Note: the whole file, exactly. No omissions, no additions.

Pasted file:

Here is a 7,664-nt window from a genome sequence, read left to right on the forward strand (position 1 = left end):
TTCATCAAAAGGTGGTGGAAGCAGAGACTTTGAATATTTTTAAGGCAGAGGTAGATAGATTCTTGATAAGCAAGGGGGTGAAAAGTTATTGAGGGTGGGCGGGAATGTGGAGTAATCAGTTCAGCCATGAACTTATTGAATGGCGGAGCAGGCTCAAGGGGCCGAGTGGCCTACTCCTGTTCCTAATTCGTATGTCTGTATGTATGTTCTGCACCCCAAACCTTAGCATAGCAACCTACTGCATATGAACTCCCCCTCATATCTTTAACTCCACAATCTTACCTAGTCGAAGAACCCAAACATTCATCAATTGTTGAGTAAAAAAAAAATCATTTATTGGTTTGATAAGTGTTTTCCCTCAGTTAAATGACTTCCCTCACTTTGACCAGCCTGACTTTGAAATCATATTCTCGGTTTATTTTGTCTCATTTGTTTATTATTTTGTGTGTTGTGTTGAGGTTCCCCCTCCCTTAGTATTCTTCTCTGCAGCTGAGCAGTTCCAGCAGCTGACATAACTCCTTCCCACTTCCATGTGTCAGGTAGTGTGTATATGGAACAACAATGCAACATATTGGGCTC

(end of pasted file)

Here is a 7,664-nt window from a genome sequence, read left to right on the forward strand (position 1 = left end):
TTCATCAAAAGGTGGTGGAAGCAGAGACTTTGAATATTTTTAAGGCAGAGGTAGATAGATTCTTGATAAGCAAGGGGGTGAAAAGTTATTGAGGGTGGGCGGGAATGTGGAGTAATCAGTTCAGCCATGAACTTATTGAATGGCGGAGCAGGCTCAAGGGGCCGAGTGGCCTACTCCTGTTCCTAATTCGTATGTCTGTATGTATGTTCTGCACCCCAAACCTTAGCATAGCAACCTACTGCATATGAACTCCCCCTCATATCTTTAACTCCACAATCTTACCTAGTCGAAGAACCCAAACATTCATCAATTGTTGAGTAAAAAAAAAATCATTTATTGGTTTGATAAGTGTTTTCCCTCAGTTAAATGACTTCCCTCACTTTGACCAGCCTGACTTTGAAATCATATTCTCGGTTTATTTTGTCTCATTTGTTTATTATTTTGTGTGTTGTGTTGAGGTTCCCCCTCCCTTAGTATTCTTCTCTGCAGCTGAGCAGTTCCAGCAGCTGACATAACTCCTTCCCACTTCCATGTGTCAGGTAGTGTGTATATGGAACAACAATGCAACATATTGGGCTC